Rear View

Donald The Great Dictator?

An article titled ‘Is Trump A Fascist?’ (, 1 November) lists twelve early warning signs of fascism and asks readers to make up their own minds. Rather than debate the validity or otherwise of the various signs, including some such as rampant sexism, control of mass media and protection of corporate power which are ubiquitous, defining fascism would be a good place to start. Originally, fascist referred to the followers of Benito Mussolini, who was dictator of Italy from 1922 to 1943. Racism and anti-Semitism, though it did exist, did not play a prominent role in Italian fascism, unlike the German Nazi variant. Fascism was — and is – an authoritarian, nationalistic and anti-socialist political ideology that preaches the need for a strong state ruled by a single political party led by a charismatic leader. Hitler and the Nazis came to power with the support of more than ten million workers. Further, that very month, March 1933, the first camp was opened – for the incarceration of officials of the Communist and Social Democratic Parties. And on May 10 1933 in Berlin banned books were burnt openly and watched by some 70,000 people. Trump ticks those three ideological boxes and like Hitler was elected — his supporters include millions of workers, whilst millions of others are disenfranchised. In April his administration began enforcing a zero-tolerance immigration policy that has resulted in thousands of children being separated from their families. What next? More camps surrounded by ‘beautiful barbed wire’? Further, given that apparently Trump does not read books, and there is already a list of banned books, one wonders if he will object to them being burned … Steve Hilton, the former chief strategist to the former Prime Minister Cameron, made this candid comment: ‘Regardless of who’s in office, the same people are in power. It is a democracy in name only, operating on behalf of a tiny elite no matter the electoral outcome.’ Indeed, and in the more long-term perspective, all social events for over two hundred years have taken place within the framework of world capitalism, with its class divisions and profit motive. As such, this form of society must be held responsible for every war, every death from starvation and every dictator it has generated. Let us prove Hilton wrong by voting for ourselves for a change.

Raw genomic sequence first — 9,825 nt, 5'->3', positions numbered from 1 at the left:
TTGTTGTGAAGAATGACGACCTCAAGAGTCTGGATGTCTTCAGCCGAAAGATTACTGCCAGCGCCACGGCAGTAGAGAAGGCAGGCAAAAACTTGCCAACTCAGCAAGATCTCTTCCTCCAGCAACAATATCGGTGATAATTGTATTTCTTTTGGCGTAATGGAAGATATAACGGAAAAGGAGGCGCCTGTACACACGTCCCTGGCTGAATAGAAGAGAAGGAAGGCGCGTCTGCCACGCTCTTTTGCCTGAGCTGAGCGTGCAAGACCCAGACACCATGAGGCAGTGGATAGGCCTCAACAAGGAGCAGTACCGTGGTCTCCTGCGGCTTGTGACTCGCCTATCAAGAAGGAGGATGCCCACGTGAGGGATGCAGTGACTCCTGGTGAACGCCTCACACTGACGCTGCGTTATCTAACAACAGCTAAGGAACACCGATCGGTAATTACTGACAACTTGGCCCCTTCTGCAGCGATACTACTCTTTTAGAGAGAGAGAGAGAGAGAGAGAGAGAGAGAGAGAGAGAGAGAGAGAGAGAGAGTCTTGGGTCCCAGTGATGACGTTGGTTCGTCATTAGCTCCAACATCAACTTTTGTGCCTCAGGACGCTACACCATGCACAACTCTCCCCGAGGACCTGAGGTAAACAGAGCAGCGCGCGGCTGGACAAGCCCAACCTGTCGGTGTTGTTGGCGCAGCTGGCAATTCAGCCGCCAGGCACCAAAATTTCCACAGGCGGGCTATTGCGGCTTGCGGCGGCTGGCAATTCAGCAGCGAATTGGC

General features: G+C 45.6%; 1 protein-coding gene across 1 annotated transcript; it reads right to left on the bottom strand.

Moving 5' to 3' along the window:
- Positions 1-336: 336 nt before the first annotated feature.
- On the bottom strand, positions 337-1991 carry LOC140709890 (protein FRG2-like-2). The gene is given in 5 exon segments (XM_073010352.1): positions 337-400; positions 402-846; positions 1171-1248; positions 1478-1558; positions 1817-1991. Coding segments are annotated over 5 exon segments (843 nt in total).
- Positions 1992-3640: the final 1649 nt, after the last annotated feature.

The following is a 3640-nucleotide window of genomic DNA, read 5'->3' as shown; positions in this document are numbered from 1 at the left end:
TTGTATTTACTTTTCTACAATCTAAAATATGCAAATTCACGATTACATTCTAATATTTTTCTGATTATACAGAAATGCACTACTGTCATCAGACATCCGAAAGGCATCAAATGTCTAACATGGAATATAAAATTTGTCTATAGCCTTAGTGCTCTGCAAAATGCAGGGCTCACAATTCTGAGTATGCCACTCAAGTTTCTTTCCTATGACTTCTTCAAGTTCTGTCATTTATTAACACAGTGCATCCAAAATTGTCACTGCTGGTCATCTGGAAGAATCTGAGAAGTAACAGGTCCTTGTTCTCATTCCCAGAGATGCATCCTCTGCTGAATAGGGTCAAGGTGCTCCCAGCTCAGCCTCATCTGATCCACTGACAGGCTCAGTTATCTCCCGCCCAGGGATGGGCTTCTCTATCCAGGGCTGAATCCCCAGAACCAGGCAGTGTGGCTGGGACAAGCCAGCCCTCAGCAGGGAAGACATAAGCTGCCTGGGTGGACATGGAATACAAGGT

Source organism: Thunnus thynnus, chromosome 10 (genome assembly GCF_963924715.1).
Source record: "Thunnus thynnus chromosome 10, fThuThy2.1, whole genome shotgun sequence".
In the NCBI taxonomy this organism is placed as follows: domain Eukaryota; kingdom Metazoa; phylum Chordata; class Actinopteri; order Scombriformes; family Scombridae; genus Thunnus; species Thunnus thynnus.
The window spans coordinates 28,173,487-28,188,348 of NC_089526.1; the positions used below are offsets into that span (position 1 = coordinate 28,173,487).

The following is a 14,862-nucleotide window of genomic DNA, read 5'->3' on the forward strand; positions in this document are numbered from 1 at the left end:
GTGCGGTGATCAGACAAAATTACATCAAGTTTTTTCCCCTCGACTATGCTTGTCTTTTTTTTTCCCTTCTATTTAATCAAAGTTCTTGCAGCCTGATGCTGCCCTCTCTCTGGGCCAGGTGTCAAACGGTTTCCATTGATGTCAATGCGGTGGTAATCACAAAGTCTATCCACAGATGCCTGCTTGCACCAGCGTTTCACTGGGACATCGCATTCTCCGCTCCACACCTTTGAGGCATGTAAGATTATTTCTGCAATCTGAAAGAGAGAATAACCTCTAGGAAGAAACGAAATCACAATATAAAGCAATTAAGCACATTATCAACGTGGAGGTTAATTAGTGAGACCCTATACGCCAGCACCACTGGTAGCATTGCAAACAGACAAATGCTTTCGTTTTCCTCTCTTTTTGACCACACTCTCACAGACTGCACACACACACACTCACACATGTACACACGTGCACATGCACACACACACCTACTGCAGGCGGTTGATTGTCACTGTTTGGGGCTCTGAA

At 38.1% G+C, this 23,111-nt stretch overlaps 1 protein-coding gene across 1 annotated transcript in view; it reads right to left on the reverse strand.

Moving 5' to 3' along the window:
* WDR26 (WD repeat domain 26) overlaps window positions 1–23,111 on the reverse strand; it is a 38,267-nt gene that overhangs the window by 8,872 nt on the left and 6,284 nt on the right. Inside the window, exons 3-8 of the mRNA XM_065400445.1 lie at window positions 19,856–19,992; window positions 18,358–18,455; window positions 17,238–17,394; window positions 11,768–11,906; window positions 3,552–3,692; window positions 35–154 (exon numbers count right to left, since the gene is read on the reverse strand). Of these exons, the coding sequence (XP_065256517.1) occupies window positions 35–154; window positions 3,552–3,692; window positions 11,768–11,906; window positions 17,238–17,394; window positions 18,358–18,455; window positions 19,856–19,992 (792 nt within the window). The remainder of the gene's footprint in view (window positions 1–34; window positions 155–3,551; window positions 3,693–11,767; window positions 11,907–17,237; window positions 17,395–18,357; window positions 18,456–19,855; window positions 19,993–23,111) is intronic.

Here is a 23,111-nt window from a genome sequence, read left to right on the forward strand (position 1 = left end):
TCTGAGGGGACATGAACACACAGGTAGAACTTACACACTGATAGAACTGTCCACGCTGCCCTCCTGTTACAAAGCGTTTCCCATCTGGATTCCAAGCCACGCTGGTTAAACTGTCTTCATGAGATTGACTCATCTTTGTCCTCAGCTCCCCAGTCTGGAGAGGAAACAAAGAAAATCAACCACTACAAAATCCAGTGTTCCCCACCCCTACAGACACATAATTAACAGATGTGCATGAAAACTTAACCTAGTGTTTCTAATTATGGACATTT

Blood, sweat & tears

‘What makes you rich, and how much do you earn if you’re middle class?’ (, 1 November). George Orwell once described his family of origin as ‘lower-upper middle class’. The term middle class is in everyday use but generally to refer to occupation rather than, as in the New Statesman article, income. The socialist position is that classes are defined by their relationship to the means of production. We, the working class, having no other property to sell on a regular basis, live by selling our labour power for a wage or a salary. Marx put it more graphically: capital, ‘is dead labour, that, vampire-like, only lives by sucking living labour, and lives the more, the more labour it sucks. The time during which the labourer works, is the time during which the capitalist consumes the labour-power he has purchased of him.’ And: ‘The capital given in exchange for labour-power is converted into necessaries, by the consumption of which the muscles, nerves, bones, and brains of existing labourers are reproduced, and new labourers are begotten’. The life-blood of this system is the pumping of surplus value out of wage labour. The whole working class is involved in creating, maintaining and reproducing labour power for the benefit of the capitalist class. The struggles over the distribution of the social product, the organisation of work, working conditions and the results of production never stop. The class struggle or war is more than a struggle over the level of exploitation, however. Ultimately it is a struggle over the ownership and control of the means of production and distribution. The war in question has been correctly identified by none other than Warren Buffett: ‘there’s class warfare, all right, but it’s my class, the rich class, that’s making war, and we’re winning.’ Consider, the top 0.1 percent of American households hold the same amount of wealth as the bottom 90 percent and every 38 seconds a U.S. citizen dies of poverty and poverty-related social conditions. The rich will stay rich and the poor poor until a majority of class conscious workers act and capitalism is replaced by a world without wages, money, poverty and war.